Synopsis by Brian Whitener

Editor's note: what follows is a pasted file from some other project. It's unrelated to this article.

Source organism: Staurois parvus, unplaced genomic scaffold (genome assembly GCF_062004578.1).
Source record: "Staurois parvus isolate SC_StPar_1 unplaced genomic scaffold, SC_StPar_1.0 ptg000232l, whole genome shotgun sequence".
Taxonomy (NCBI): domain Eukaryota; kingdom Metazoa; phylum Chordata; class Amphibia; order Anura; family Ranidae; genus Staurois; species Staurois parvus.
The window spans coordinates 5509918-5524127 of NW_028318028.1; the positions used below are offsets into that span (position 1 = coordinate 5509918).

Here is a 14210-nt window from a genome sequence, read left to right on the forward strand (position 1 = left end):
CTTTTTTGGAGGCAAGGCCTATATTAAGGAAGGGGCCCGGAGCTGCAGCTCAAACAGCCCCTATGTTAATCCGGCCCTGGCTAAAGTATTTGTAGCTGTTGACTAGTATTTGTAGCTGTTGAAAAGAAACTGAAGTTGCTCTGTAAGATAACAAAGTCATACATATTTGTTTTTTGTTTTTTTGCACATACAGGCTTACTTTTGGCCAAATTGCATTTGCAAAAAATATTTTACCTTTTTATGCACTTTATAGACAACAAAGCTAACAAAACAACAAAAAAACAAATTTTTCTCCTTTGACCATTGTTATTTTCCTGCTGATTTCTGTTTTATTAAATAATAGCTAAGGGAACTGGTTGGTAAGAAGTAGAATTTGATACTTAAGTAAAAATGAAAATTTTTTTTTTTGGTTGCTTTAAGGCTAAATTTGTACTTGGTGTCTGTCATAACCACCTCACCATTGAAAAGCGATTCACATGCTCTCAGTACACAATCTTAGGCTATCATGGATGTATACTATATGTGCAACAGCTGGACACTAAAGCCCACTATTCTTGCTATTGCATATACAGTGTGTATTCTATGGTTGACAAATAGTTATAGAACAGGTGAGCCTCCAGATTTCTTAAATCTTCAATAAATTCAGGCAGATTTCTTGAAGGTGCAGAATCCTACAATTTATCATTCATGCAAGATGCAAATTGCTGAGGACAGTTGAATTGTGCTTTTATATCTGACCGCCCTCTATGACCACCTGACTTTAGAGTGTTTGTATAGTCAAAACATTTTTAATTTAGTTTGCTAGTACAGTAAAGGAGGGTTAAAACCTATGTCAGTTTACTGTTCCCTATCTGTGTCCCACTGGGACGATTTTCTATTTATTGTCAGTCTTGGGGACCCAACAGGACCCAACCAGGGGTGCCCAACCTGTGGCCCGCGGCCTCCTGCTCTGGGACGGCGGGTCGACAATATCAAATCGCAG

When an unusual cold snap put the lives of the Furuyashiki village farmers in jeopardy, Shinsuke Ogawa and his camera crew went high into the mountains of northeastern Japan to investigate. What they found was a beautiful landscape, a local culture rich in tradition, and unexpected reflection of modern life in this out-of-the-way, decidedly unmodern locale. The resulting documentary is as much about the plight of these hardworking villagers as it is about the modern Japanese state. Divided into two sections, the first part is a meditation on rice farming, science, and the weather. The second deals more directly the villager's lives but in a way that places emphasis on the impact of history. Ogawa attains this reflection through interviews with several village war veterans and through a stunning sequence of shots where an old man, in full military uniform, bugles against the country landscape. While not one of Ogawa's best known documentaries, A Japanese Village is nonetheless an interesting, free-form examination of lived experience in the context of history and environment.